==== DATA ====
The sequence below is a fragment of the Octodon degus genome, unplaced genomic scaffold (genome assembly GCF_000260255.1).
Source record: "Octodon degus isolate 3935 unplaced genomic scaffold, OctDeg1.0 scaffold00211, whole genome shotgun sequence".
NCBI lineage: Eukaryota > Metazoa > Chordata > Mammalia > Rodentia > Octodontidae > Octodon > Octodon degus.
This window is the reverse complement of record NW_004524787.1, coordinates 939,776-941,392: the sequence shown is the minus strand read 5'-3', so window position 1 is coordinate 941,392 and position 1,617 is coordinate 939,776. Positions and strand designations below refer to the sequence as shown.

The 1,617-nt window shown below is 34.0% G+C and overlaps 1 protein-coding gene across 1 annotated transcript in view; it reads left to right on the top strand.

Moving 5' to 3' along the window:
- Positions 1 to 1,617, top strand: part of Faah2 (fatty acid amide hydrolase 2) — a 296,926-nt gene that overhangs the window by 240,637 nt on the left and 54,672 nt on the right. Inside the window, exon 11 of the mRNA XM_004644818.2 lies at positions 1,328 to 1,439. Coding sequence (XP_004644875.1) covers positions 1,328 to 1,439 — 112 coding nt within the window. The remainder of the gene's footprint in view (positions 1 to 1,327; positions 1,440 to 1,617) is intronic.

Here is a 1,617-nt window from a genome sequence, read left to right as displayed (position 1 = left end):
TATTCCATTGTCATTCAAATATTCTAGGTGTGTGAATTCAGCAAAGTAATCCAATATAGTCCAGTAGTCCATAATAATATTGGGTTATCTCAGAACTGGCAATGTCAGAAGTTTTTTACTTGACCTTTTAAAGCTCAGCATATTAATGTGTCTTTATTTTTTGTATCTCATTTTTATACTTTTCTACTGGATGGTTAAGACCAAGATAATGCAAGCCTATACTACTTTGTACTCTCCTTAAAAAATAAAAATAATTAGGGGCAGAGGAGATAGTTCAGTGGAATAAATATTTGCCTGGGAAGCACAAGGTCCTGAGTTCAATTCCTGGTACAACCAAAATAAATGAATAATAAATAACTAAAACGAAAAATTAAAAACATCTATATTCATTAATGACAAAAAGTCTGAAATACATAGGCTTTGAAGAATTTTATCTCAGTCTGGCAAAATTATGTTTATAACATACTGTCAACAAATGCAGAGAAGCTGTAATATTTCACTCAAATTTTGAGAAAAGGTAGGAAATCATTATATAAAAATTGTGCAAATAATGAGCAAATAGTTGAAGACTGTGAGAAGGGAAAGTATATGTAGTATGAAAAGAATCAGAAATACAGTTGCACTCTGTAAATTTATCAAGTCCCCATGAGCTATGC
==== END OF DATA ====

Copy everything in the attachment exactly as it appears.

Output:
The sequence below is a fragment of the Octodon degus genome, unplaced genomic scaffold (genome assembly GCF_000260255.1).
Source record: "Octodon degus isolate 3935 unplaced genomic scaffold, OctDeg1.0 scaffold00211, whole genome shotgun sequence".
NCBI lineage: Eukaryota > Metazoa > Chordata > Mammalia > Rodentia > Octodontidae > Octodon > Octodon degus.
This window is the reverse complement of record NW_004524787.1, coordinates 939,776-941,392: the sequence shown is the minus strand read 5'-3', so window position 1 is coordinate 941,392 and position 1,617 is coordinate 939,776. Positions and strand designations below refer to the sequence as shown.

The 1,617-nt window shown below is 34.0% G+C and overlaps 1 protein-coding gene across 1 annotated transcript in view; it reads left to right on the top strand.

Moving 5' to 3' along the window:
- Positions 1 to 1,617, top strand: part of Faah2 (fatty acid amide hydrolase 2) — a 296,926-nt gene that overhangs the window by 240,637 nt on the left and 54,672 nt on the right. Inside the window, exon 11 of the mRNA XM_004644818.2 lies at positions 1,328 to 1,439. Coding sequence (XP_004644875.1) covers positions 1,328 to 1,439 — 112 coding nt within the window. The remainder of the gene's footprint in view (positions 1 to 1,327; positions 1,440 to 1,617) is intronic.

Here is a 1,617-nt window from a genome sequence, read left to right as displayed (position 1 = left end):
TATTCCATTGTCATTCAAATATTCTAGGTGTGTGAATTCAGCAAAGTAATCCAATATAGTCCAGTAGTCCATAATAATATTGGGTTATCTCAGAACTGGCAATGTCAGAAGTTTTTTACTTGACCTTTTAAAGCTCAGCATATTAATGTGTCTTTATTTTTTGTATCTCATTTTTATACTTTTCTACTGGATGGTTAAGACCAAGATAATGCAAGCCTATACTACTTTGTACTCTCCTTAAAAAATAAAAATAATTAGGGGCAGAGGAGATAGTTCAGTGGAATAAATATTTGCCTGGGAAGCACAAGGTCCTGAGTTCAATTCCTGGTACAACCAAAATAAATGAATAATAAATAACTAAAACGAAAAATTAAAAACATCTATATTCATTAATGACAAAAAGTCTGAAATACATAGGCTTTGAAGAATTTTATCTCAGTCTGGCAAAATTATGTTTATAACATACTGTCAACAAATGCAGAGAAGCTGTAATATTTCACTCAAATTTTGAGAAAAGGTAGGAAATCATTATATAAAAATTGTGCAAATAATGAGCAAATAGTTGAAGACTGTGAGAAGGGAAAGTATATGTAGTATGAAAAGAATCAGAAATACAGTTGCACTCTGTAAATTTATCAAGTCCCCATGAGCTATGC